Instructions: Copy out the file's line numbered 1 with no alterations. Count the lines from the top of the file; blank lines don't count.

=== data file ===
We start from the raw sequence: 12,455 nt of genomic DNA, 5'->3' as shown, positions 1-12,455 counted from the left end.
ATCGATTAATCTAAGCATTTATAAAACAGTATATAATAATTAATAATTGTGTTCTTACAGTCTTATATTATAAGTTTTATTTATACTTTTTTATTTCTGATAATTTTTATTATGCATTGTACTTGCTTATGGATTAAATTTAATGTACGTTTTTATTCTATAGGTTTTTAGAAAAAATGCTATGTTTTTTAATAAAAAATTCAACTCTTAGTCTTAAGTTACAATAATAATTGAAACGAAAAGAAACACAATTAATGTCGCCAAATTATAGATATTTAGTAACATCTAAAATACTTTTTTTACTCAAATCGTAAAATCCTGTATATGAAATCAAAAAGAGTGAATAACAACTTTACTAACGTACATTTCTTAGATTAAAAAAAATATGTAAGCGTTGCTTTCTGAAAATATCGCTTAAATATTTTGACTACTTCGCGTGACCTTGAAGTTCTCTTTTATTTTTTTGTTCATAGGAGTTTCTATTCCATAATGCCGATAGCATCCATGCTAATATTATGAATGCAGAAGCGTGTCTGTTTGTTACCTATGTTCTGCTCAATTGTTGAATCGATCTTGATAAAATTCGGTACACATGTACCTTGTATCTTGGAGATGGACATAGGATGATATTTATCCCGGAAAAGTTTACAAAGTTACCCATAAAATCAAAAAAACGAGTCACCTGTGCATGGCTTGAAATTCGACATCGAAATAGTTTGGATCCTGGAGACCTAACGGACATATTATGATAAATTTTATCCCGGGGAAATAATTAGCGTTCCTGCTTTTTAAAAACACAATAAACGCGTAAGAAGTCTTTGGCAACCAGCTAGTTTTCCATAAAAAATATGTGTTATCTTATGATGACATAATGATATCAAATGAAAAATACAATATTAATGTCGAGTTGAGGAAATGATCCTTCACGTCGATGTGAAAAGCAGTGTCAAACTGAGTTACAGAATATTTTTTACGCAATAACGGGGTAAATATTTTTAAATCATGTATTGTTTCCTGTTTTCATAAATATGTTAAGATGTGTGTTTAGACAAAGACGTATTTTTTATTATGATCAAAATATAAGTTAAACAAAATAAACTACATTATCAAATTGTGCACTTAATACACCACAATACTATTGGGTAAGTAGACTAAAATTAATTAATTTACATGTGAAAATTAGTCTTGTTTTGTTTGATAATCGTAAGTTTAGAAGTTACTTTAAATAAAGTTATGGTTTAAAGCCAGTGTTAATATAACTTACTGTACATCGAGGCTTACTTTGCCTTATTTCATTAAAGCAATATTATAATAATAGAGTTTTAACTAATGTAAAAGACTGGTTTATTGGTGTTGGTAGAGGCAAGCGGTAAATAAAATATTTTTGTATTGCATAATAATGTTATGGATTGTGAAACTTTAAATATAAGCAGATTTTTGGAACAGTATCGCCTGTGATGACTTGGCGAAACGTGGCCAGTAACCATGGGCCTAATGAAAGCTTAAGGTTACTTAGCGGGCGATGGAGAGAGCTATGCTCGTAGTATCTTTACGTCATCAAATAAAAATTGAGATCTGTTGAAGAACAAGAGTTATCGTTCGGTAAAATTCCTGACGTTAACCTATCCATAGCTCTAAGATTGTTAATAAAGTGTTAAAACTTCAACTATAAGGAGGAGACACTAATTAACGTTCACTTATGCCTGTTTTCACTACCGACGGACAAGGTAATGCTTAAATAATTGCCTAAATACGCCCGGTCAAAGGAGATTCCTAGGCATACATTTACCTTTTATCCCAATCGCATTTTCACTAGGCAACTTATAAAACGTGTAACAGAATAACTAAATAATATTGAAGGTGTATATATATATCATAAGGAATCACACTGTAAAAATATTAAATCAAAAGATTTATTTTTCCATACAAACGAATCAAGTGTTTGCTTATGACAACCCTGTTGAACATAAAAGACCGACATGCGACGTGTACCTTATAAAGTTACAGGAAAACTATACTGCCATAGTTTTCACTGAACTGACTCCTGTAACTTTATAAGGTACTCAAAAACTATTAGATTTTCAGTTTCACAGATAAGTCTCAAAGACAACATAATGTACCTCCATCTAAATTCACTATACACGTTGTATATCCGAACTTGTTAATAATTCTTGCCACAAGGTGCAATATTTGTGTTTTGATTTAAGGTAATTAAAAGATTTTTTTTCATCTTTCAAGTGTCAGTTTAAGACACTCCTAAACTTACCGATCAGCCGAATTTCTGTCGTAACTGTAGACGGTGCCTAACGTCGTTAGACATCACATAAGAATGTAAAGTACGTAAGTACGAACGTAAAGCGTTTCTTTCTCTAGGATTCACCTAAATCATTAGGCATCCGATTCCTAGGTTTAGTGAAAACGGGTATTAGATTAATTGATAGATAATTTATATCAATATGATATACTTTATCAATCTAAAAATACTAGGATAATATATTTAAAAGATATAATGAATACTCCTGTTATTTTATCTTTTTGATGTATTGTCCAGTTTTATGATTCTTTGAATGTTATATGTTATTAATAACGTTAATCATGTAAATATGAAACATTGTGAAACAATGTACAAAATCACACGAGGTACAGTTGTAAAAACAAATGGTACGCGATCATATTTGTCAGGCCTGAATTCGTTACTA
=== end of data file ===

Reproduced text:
We start from the raw sequence: 12,455 nt of genomic DNA, 5'->3' as shown, positions 1-12,455 counted from the left end.